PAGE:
According to Article 20 of the Constitution of Ukraine (adopted on June 28, 1996) the State Anthem of Ukraine is the national anthem with the music of M. Verbytskyi and words, confirmed by law and approved by a constitutional majority of the Verkhovna Rada of Ukraine.

National holidays

       January 1        New Year Day
       January 7        Christmas
       March 8           International Women Day
       May 1 and 2    The Day of International Solidarity of Workers
       May 9              Victory Day
       June 28            Constitution Day
       August 24         Independence Day

       The following religious holidays are also nonbusiness days:
       January 7                    Christmas
       One day (Sunday)       Easter
       One day (Sunday)       Whitsunday

Administrative Districts

       Ukraine is comprised from the Autonomous Republic of Crimea and 24 oblasts: Vinnitsa, Volyn, Dnipropetrovsk, Donetsk, Zhitomir, Zakarpattya, Zaporizhzhya, Ivano-Frankivsk, Kyiv, Kirovograd, Lugansk, Lviv, Mykolaiv, Odesa, Poltava, Rivne, Sumy, Ternopil, Kharkiv, Kherson, Khmelnitsky, Cherkasy, Chernigiv, Chernivtsy.
       The cities of Kyiv and Sevastopol have a special status set by the laws of Ukraine. Ukraine has 490 rayons (regions), 446 cities, 907 towns and 10,196 villages.
       Ukrainian territorial system is based on unity and integrity of national territory, combination of centralization and decentralization of state power, balance of social and economic development of regions taking into account their historical, economic, geographic and demographic features as well as ethnic and cultural traditions.

Political System


       The Constitution of Ukraine designates the President as the Head of State, acting on its behalf. The President is a guarantor of national sovereignty, territorial integrity, adherence to the Constitution, human and civil rights and freedoms. The President is elected by the citizens of the state on the basis of equal and direct universal suffrage through secret vote. The term of presidential office is five years. Only a citizen of Ukraine, who was residing in Ukraine for ten years before the elections, has voting rights and speaks state language, may be elected President. President may hold his/her post no longer than two consecutive terms.


       The only legislative body of Ukraine is the Parliament - the Verkhovna Rada of Ukraine. People's deputies of Ukraine are elected by the citizens of Ukraine on the basis of equal and direct universal suffrage through secret vote. The election system is mixed - majority and proportional.
       Altogether 450 deputies are elected. 225 of them are elected at single-mandate constituencies on the basis of relative majority, and another 225 are elected proportionally at multi-mandate national constituency from the lists of candidates coming from political parties and their election blocks.
       The powers of people's deputies of Ukraine are established by the Constitution and laws of Ukraine. People's deputies of Ukraine may voluntarily unite themselves into deputies' groups (factions) of no less then 25 members. Deputies' groups are formed both at party and non-party basis. Deputies' groups formed at party basis are called 'factions'. Non-party deputies may join a faction if they support the program of relevant party. Deputies' groups formed at non-party basis unite deputies who share the same or similar views of national, social and economic development.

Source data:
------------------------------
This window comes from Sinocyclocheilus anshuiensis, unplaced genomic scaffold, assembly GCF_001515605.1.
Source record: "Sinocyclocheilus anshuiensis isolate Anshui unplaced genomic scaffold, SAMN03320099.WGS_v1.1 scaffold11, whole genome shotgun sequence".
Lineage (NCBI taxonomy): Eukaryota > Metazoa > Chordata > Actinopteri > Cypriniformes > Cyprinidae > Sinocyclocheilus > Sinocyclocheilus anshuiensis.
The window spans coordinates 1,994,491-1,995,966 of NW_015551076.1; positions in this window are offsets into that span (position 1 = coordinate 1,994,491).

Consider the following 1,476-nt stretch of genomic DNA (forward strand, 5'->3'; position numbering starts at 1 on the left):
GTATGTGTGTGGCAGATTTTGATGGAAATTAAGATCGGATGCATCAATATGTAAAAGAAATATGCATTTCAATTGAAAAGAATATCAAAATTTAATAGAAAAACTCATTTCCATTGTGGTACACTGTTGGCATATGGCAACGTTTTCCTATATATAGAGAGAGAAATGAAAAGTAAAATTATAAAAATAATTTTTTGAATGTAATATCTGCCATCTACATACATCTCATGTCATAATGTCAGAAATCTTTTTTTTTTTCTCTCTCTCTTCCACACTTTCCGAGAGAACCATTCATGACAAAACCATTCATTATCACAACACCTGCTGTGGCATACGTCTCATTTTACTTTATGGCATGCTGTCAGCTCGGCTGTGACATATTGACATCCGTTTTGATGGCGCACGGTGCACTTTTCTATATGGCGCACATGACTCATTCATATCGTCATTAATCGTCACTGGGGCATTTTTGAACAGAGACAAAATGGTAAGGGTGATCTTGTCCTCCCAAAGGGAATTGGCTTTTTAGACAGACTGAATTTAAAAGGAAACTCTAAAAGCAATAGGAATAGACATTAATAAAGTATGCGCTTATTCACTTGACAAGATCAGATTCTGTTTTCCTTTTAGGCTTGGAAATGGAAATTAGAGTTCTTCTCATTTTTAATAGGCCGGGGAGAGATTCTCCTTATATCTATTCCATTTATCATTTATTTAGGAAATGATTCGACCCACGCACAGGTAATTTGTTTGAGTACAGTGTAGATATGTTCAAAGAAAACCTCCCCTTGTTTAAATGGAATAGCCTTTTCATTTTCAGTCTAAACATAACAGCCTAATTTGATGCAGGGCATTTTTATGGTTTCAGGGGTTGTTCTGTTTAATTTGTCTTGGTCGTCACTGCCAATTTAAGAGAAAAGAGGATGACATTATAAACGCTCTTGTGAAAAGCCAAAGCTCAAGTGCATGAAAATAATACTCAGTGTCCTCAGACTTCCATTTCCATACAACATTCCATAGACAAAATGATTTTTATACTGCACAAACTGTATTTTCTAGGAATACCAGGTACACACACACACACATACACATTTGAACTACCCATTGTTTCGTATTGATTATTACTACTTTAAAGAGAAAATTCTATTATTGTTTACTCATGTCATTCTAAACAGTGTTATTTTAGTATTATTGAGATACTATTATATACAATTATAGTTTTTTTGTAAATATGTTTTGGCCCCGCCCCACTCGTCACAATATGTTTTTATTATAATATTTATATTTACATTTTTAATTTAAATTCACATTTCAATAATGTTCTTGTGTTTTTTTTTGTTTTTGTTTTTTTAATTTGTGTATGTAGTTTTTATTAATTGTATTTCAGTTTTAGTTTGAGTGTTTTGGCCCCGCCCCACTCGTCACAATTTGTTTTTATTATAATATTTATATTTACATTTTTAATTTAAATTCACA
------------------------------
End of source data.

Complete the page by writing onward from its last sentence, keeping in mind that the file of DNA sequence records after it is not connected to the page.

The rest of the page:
The Cabinet of Ministers (Government) of Ukraine is the supreme executive authority. Its actions are based on the Constitution, laws of Ukraine and presidential orders. The Government is responsible to the President and is controlled by the Verkhovna Rada of Ukraine, to which it also must report. In practice, this dependency results in presidential appointment of a Prime Minister (with parliamentary consent). The President may also suspend Prime Minister's authorities and discharge him/her. Upon Prime Minister's submission, the President appoints and discharges the members of Cabinet of Ministers and other heads of central executive authorities.
       Parliamentary control of the Government and its reporting to the Verkhovna Rada results is parliamentary approval of government-submitted annual budget, parliamentary resolutions on fulfillment of budgetary provisions, approval or rejection of governmental program and control of government's work.

The System of Judicial Authority

       Legal proceedings are carried out by the Constitutional Court and courts of general jurisdiction. The supreme authority of the system of courts of general jurisdiction is the Supreme Court of Ukraine. Legal proceedings may be carried out only by courts. Courts' jurisdiction covers all legal relationships in the state. The system of courts of general jurisdiction is based on the principles of territorial and special jurisdiction.
       The Constitutional Court of Ukraine is a separate entity, independent from the courts of general jurisdiction. It cannot be used as a cassation, appeal or supervisory authority for the courts of general jurisdiction. The activities of the Constitutional Court of Ukraine promote constitutional control in all spheres, stabilization and strengthening of constitutional order, establishment of principle of primacy of law and the supreme legal force of the Constitution, promotion of constitutional rights and freedoms of citizens.

Local Government

       Ukraine consists of the Crimean Autonomous Republic and 24 regions (oblast): Vinnitsa region, Volyn region, Dnipropetrovsík region, Donetsík region, Zhitomyr region, Zakarpattya region, Zaporizhzhya region, Ivano-Frankivsík region, Kyiv region, Kirovograd region, Luhansík region, Lviv region, Mykolaiv region, Odessa region, Poltava region, Rivne region, Sumy region, Ternopilí region, Kharkiv region, Kherson region, Khmelnitsky region, Cherkasy region, Chernihiv region, Chernivtsi region.
       Kyiv and Sevastopol are the cities of special status, stated by laws of Ukraine. There are 490 districts, 446 cities, 907 towns and 10196 villages.
       Territorial structure is based on the principles of indivisibility and unity of the country, the unity of centralization and decentralization of power, balance of social-economic development of regions, according to their historical, economic, geographical and demography peculiarities, ethnical and culture traditions.